"There's no more enemies!"
—CIA Analyst upon hearing of Gorbachev's resignation, The X-Files ("Musings of a Cigarette Smoking Man")
"How the fuck do you peddle an arms race when the only asshole you've got to race against is yourself!?"
—Agent Russell, The Russia House
Revolver Ocelot: We live in a sad age: Imperialism, totalitarianism, perestroika... 20th century Russia had its share of problems, but at least they had an ideology. Russia today has nothing!
Solid Snake: They're struggling between freedom and order. And with that struggle, a new spirit of nationalism has been born.
"The Russians got bigger things to worry about than your genitals, believe me. The whole country went to shit. We tried hard to put a lid on it, but that idiot Gorbachev—with the little strawberry on his forehead—he gave away the crown jewels. Still, they got their, you know, boy in the White House; that was nice."
—Mike Toreno, Grand Theft Auto: San Andreas
Boris: The real Michael Westen, yes? Back home, your story Russian intelligence tells to scare. They say you are one name for many people, special operations team. They think one person cannot make so much problems.
Michael: Nope. Just me.
Boris: (chuckles, shakes hand) Nice to meet you, Michael! Is new world, yes?
Michael: (sadly) Yes.
—Burn Notice, "Pilot"
"(The) last few years have been very confusing for people in my line of work."
— Greg, the Russian "cultural attaché" from Sneakers
"I can't change sides, you silly old fart! There's no side to change sides to!"
— General Leland Zevo, Toys
Earl Bassett: So how you and Heather doing?
Burt Gummer: Well, she's.. still visiting her sister. You know, she actually blames our problems on the collapse of the Soviet Union!
Earl Bassett: Well, you did take that kinda hard, Burt...
Spudgun: I think she's got a point, actually.
Richie: Well why don't you just go and live in the Soviet Union?
Spudgun: Because it doesn't exist.
Dave Hedgehog: And it's horrible.
Richie: [Floundering] Yes, yes, yes, yes, yes, yes... well, that was my point.
Spudgun: Well, it was a bit of a stupid point then, wasn't it?
“Were the Soviet Union to sink tomorrow under the waters of the ocean, the American military-industrial establishment would have to go on, substantially unchanged, until some other adversary could be invented. Anything else would be an unacceptable shock to the American economy.”
"Whoever does not miss the Soviet Union has no heart. Whoever wants it back has no brain."
—Vladimir Putin (attributed) paraphrasing the old adage, "A conservative at 20 has no heart, a liberal at 40 has no brain."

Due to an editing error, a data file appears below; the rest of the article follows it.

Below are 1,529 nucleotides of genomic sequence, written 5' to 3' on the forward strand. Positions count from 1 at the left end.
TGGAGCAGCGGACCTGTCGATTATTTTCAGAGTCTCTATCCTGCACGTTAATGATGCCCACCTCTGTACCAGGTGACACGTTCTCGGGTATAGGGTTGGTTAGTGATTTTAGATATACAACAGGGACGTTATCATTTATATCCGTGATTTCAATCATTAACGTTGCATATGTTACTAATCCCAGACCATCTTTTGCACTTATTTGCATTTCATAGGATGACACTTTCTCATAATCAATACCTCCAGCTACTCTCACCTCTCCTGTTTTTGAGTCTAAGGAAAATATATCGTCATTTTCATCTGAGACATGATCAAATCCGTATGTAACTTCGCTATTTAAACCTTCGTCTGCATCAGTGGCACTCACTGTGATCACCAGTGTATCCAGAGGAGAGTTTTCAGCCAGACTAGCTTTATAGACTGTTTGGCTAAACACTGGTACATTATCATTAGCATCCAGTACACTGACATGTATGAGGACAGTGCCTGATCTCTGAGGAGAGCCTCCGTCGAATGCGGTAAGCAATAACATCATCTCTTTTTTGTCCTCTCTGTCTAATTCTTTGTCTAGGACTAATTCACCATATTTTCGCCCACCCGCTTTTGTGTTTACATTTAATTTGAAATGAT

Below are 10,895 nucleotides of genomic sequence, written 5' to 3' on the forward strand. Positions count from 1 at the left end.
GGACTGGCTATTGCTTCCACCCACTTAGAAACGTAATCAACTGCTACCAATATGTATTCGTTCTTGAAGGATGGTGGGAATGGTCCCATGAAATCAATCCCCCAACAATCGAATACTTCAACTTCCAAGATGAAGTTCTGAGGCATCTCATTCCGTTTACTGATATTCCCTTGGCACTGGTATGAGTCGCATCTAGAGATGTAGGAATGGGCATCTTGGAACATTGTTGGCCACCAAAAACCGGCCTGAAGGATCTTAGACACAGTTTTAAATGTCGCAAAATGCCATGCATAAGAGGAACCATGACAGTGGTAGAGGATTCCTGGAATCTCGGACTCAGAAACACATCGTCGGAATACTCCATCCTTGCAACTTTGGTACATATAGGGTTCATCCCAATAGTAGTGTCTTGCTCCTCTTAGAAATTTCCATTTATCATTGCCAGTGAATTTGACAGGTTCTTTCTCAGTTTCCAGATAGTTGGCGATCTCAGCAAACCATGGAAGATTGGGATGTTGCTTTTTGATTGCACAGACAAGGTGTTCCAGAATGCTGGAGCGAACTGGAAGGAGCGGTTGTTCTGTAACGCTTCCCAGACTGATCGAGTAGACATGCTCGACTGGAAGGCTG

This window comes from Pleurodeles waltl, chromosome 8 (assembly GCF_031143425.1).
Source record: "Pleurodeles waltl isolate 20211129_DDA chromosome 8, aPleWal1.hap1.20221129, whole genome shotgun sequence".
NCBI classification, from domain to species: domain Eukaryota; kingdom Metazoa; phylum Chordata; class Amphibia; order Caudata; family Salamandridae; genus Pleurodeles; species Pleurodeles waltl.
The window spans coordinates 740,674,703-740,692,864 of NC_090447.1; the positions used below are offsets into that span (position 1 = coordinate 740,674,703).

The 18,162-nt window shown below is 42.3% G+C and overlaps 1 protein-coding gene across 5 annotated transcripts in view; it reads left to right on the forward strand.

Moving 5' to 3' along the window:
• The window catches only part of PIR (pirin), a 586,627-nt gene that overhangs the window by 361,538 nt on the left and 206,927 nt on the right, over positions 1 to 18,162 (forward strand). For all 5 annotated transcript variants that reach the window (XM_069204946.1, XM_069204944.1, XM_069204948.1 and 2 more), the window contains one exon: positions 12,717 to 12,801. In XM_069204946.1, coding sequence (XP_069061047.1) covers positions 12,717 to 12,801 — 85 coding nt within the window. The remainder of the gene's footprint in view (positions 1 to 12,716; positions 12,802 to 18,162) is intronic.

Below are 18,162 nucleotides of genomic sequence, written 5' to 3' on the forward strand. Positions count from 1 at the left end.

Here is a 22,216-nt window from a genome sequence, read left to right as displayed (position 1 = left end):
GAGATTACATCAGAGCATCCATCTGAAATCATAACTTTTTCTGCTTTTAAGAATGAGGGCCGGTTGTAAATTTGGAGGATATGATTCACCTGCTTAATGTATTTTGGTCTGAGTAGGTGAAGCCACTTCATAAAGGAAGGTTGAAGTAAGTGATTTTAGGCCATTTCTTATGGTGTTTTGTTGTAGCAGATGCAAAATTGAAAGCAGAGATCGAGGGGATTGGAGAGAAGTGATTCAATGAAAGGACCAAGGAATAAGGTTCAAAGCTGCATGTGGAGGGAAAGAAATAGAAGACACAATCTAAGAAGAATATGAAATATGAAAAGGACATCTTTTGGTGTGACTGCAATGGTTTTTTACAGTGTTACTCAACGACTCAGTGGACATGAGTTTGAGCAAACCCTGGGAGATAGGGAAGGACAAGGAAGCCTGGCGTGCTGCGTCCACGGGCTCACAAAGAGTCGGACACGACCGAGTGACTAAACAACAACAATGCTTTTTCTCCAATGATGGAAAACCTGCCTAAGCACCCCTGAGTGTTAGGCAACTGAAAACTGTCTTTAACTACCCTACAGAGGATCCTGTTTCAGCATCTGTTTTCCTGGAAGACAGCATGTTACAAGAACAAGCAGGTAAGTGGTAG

"In June, Jack had his unpleasant meeting with Khrushchev at Vienna. Khrushchev wanted total disarmament, as opposed to Kennedy's meager ban on nuclear testing, so devised that each side could cheat. It seems clear now that the Russians wanted to settle their accounts with us and move from war to peace. But Jack was not about to let twilight turn to peaceful evening if it meant that, in the process, he would be reduced from potential warrior-god to mere Chester A. Arthur."
— Gore Vidal, Palimpsest
"I'm running out of enemies...I'm down to Kim Il-Sung and Castro."
"This is the overriding image of the 1990s. The lurking horror of something that is erased. The other shoe waiting to drop. A peace time borne not out of any victory, lacking any stability, bounded menacingly by a leering trail of zeroes glaring eschatologically in the distance. The nineties are a soap bubble of calm always in the midst of bursting."
"The fall of the Soviet Union caused a lot of problems — such as political and economic disarray, missing nuclear weapons, runaway crime, that sort of thing — but probably the worst thing about it was that moviegoers lost maybe the best bad guy country we'd ever had, aside from Nazi Germany. James Bond used to be a lone man taking on a massive evil empire with just his wits and lovemaking skills. Then one day in the 90s he finds himself fighting newspaper owners."
—Cracked, "6 Groups Who Don't Work As Movie Bad Guys Anymore"
"In truth, we have not thought nearly enough about the end of the cold war, and especially the intellectual vacuum that it left behind. If nothing else, the cold war focused the mind. The ideologies in conflict, whose lineages could be traced back two centuries, offered clear opposing views of political reality. Now that they are gone, one would expect things to be much clearer to us, but just the opposite seems true. Never since the end of World War II, and perhaps since the Russian Revolution, has political thinking in the West been so shallow and clueless. We all sense that ominous changes are taking place in our societies, and in other societies whose destinies will very much shape our own. Yet we lack adequate concepts or even a vocabulary for describing the world we find ourselves in. The connection between words and things has snapped. The end of ideology has not meant the lifting of clouds. It has brought a fog so thick that we can no longer read what is right before us. We find ourselves in an illegible age."
—Mark Lilla, The New Republic